output = new BufferedWriter(new FileWriter(file));

      // Write NNAPI times
      filename = String.format("%s_%s.txt", "nnapi_times", formattedDate);
      file = new File(f, filename);
      output = new BufferedWriter(new FileWriter(file));
      for(Long l: nnapiTimes) {
        output.write(l + System.lineSeparator());

      // Write non-NNAPI times
      filename = String.format("%s_%s.txt", "non_nnapi_times", formattedDate);
      file = new File(f, filename);
      output = new BufferedWriter(new FileWriter(file));
      for(Long l: nonNNAPITimes) {
        output.write(l + System.lineSeparator());
    } catch (Exception e) {
      LOGGER.d("DetectorActivity", "Couldn't write file." + e);
    LOGGER.d("Data written to directory");


Another important change I did was commenting out—and thus, enabling— the toggle button that allows us to run the app using the NNAPI. By default, that part of code is commented, so it is not possible to activate the API from within the app; I might be wrong, though (please correct me if you find otherwise).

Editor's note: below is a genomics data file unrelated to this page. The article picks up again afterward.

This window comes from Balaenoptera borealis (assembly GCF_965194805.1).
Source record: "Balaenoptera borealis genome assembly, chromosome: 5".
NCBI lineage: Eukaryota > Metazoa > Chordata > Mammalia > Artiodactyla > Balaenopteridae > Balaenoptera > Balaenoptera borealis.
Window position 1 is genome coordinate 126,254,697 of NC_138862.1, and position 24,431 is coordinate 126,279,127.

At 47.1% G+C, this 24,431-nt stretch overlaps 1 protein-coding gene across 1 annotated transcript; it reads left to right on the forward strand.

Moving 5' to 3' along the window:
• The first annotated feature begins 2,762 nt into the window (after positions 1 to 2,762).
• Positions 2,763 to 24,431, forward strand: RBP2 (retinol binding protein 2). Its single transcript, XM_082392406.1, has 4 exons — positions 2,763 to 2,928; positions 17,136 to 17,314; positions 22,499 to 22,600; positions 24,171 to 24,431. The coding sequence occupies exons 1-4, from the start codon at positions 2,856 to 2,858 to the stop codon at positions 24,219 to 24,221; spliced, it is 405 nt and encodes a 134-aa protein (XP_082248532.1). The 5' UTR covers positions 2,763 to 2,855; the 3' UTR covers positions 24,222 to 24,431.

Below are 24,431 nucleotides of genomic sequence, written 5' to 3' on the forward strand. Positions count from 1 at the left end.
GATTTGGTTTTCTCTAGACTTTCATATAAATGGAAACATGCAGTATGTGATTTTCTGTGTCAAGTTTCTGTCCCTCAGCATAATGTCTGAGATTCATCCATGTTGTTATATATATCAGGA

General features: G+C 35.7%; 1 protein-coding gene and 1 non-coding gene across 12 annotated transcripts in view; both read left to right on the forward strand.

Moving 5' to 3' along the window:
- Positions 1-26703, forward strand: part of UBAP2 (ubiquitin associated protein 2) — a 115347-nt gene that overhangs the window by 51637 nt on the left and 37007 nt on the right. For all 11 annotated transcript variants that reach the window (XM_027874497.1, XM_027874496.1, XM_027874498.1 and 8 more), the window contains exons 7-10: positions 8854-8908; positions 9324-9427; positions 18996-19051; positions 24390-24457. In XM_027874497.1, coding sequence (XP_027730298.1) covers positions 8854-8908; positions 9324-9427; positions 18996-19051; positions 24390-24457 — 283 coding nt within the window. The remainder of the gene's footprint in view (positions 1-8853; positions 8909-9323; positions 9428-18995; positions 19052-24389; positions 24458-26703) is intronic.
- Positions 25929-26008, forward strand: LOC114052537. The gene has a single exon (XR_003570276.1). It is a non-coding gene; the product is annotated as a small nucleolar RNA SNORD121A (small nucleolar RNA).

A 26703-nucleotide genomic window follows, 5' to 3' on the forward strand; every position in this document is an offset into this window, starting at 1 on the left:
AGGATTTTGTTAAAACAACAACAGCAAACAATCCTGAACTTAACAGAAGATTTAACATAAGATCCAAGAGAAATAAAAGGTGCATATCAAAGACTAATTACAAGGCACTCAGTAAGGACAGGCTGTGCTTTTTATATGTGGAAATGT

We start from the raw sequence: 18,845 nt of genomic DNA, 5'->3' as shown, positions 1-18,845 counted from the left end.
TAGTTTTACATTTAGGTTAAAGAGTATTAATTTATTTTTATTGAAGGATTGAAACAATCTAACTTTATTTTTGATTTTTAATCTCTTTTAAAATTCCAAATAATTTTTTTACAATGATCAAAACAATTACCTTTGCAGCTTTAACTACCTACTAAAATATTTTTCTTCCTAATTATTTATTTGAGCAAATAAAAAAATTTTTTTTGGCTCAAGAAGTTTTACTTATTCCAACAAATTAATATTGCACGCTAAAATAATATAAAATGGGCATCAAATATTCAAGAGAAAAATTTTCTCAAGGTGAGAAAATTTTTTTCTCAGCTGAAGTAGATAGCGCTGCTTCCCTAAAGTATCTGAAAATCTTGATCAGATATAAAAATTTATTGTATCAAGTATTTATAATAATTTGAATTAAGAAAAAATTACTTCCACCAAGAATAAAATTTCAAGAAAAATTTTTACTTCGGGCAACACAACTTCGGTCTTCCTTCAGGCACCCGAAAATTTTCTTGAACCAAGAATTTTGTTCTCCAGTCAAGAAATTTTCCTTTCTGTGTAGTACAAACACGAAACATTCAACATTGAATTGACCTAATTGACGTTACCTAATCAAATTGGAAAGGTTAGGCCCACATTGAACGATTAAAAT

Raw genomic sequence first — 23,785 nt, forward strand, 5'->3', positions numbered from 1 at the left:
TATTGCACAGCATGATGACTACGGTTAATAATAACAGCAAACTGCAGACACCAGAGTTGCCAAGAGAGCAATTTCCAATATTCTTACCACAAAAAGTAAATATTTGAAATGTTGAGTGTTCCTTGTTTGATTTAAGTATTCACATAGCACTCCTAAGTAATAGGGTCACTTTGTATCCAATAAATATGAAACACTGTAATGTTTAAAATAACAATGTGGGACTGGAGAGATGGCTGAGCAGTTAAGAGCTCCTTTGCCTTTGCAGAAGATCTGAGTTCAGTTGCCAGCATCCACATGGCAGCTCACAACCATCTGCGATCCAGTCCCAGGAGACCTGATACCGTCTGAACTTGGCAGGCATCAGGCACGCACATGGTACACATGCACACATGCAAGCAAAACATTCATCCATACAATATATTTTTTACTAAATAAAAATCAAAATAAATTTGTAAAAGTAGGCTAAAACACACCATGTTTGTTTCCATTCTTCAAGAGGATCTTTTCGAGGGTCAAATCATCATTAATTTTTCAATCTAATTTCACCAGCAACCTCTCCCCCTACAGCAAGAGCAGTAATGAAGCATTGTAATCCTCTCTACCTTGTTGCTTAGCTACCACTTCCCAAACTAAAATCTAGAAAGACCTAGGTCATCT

You can find the complete source code behind the app in my GitHub repo at To run it, open Android Studio,  select "open an existing Android Studio project," and select the project's root directory. Once the project is opened, click the small green hammer icon to build it. Then, click the play icon to run it either on a virtual device or on an actual device (if one is connected). If possible, use a real device.

Measuring the latency

So, how fast is the app at detecting objects? To measure the latency, I added a small functionality that writes to files the prediction time (in milliseconds) of the inference made with the normal TFLITE and NNAPI. After that, I took the files and performed a little analysis in R to get the insights from the data. Below are the results.

Figure 2: Inference times of predictions done with the TFLITE API
Figure 3: Inference times of predictions done with the TFLITE API